Monday, March 9, 2015


Critics don't like it and not surprisingly a lot of people didn't go see it. Chappie earned $13.3 million in it's opening weekend. I honestly didn't expect it to be high up on the must watch list for people. Sci-fi doesn't get much love unless it's part of a major franchise or adapted from something high profile. But even then, I was surprised at the negative reaction. But I suppose the negative and lukewarm review are not that much of a surprise either. Writer/Director Neill Blomkkamp didn't get much praise for his last film, Elysium, either. I thought that film was good. And I think Chappie is another good film as well.

(some SPOILERS to follow)

Chappie is set in the near future in Johannesburg, South Africa. Crime is rising beyond the capacity of the police, and robots from the Tetravaal company are brought in. Tetraval is run by Michelle Bradlley (Sigourney Weaver).

These Scouts are designed to augment and support the police force. They perform everyday police duties and provide front line and fire support duties for the police firefights. The Scout's designer, Deon Wilson (Dev Patel), wants to forward the project by designing sentient artificial intelligence for the robots, but that is not something Tetravaal is interested in.

Also in development at Tetravall is a larger robot dubbed MOOSE. Think Ed 209 from Robocop. The lead designer on that project is Vincent Moore (Hugh Jackman), an ex solder who is jealous of Deon and the success of the Scouts. Vincent wants the MOOSE out on the streets but can't understand why the police don't want something so expensive that is clearly designed for military purposes.

(Side note, Jackman is rocking a sweet short mullet with frosted tips. This is his actual hair.)

Chappie starts out as just another police Scout, number 22 to be exact. 22 is a robot who had a history of getting damaged. The maintenance staff are never surprised to see it. One day 22 takes an RPG to the chest and is deemed to damaged to repair. Deon seizes his opportunity and steals 22 to experiment with the new AI he just perfected. Enter Die Antwoord, the rave/rap group made up of Waddy Jones aka "Ninja" and Yo-Landi Vi$$er.

(Another side note. Ninja allegedly made several bad impressions with the cast and and crew and created a lot of tension. Coincidentally, Ten$ion is the name of a Die Antwoord album.)

To understand how these two managed to appear in and influence this story so much, you have to hear it from Blomkamp himself. “There was this really weird crossover that happened while I was writing Elysium—and  has a lot of robotics in it—at the same time I was listening to a lot of Die Antwoord’s tracks... All of a sudden I got this idea for this robot—like the Elysium robots, it was a kind of police/security machine—being hijacked by this band that I was listening to. I don’t know where the hell that idea came from, but that was the genesis for Chappie.” For the film, Die Antwoord play more off the wall/criminal versions of themselves. Ninja and Yo-Landi are street thugs who owe A LOT of money to a psychotic criminal. Along with their partner America (Jose Pablo Cantillo), a Latin gang banger who somehow got himself stuck in South Africa.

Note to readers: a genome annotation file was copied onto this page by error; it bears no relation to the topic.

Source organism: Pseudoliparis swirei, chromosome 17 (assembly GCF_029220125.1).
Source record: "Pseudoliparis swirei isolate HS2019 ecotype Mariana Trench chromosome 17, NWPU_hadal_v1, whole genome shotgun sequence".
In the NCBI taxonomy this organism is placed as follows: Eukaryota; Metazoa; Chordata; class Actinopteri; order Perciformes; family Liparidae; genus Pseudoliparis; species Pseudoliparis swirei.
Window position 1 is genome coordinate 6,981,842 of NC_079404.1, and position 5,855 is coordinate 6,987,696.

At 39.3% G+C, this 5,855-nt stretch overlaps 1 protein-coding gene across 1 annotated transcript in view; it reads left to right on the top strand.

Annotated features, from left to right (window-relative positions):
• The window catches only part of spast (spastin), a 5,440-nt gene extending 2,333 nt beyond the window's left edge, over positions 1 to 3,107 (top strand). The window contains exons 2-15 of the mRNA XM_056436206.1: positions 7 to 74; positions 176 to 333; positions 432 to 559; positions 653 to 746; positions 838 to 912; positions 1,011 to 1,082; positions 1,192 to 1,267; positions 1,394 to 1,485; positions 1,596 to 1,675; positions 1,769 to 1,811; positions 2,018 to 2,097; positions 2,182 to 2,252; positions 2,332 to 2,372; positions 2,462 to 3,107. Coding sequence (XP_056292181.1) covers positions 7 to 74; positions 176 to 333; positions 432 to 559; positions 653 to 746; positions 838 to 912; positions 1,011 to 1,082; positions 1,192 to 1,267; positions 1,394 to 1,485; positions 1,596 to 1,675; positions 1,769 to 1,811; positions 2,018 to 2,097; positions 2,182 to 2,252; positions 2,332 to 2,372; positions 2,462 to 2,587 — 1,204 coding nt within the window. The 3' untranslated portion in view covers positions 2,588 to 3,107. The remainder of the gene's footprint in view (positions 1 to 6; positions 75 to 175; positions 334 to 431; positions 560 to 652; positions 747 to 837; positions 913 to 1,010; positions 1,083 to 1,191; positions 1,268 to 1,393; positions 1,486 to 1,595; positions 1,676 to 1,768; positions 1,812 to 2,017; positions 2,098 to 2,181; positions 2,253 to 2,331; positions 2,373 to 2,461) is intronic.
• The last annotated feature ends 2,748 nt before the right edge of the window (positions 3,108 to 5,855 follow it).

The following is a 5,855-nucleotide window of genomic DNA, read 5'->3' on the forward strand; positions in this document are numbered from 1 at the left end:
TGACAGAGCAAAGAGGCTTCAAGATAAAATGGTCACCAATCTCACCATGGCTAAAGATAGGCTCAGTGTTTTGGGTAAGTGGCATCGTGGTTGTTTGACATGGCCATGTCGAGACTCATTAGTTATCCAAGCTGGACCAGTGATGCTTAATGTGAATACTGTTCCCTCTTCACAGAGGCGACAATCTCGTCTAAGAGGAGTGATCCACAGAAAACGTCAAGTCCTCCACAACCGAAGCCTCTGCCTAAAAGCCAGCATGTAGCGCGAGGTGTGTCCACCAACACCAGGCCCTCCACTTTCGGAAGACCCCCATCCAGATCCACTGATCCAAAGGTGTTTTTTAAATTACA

(Yet another side note. A Latin-American guy has to go to South Africa to get nicknamed America?)

The gang in desperate need of cash come up with the brilliant idea of finding a remote to shut down the Scouts so they can pull off a major heist. So why not kidnap the designer of the Scouts? They jump Deon on his way home with 22. There is no remote shutoff so the plan changes. They want Deon to rebuild 22 and reprogram him to follow their orders. Deon's AI of course isn't an instant thing. The robot has to learn, much like a child. This is where Chappie picks up his street language and mannerisms. Ninja and America teach Chappie to be a thug, albeit a thug who doesn't want to shoot people, and Yo-Landi takes on the role of... mommy.

(Last side note. I promise. Sharlto Copley did the motion capture and voice for Chappie. He's starred in District 9 and Elysium.)

Yes, absurd. But this lends to some funny moments. Think of a more ghetto Johnny 5. This odd arc in the story also give the movie it's heart believe it or not. While it is hard to find sympathy for thugs, in a weird way Chappie's innocence gives these people some redemption in the end. Yo-Landi becomes more of a mother and even Ninja (taking the role of the horrible"Daddy") finds a little redemption at the end. (I guess that makes America the cool uncle?) It takes to the absolute end of the film, but it's there. If you have seen the preview, then you know the eventual showdown between Chappie and the MOOSE happens. Vincent Moore takes every opportunity to derail the Scout program and makes some pretty insane decisions that throw the city into chaos.

 I will admit, it gets a little predictable and you have to suspend your disbelief to get over the gang bangers raise a robot thing. But it is a movie after all. No new territory is covered. The obvious inspirations from Short Circuit and Robocop are there. I would call this light sci-fi with the whole what defines a soul and is artificial life really life elements. It's not there to make you ask serious questions, it's just good entertainment. While some question the probability of a story like this happening, I see it as more of what can happen when you got a bunch of desperate people who don't take the time to think out their actions. There are stranger films out there that are hailed as good. It is flawed, it's not as deep as Blomkamp's previos films District 9 and Elysium, and it could have used some more character development, but I still recommend it. I enjoyed Chappie a lot.

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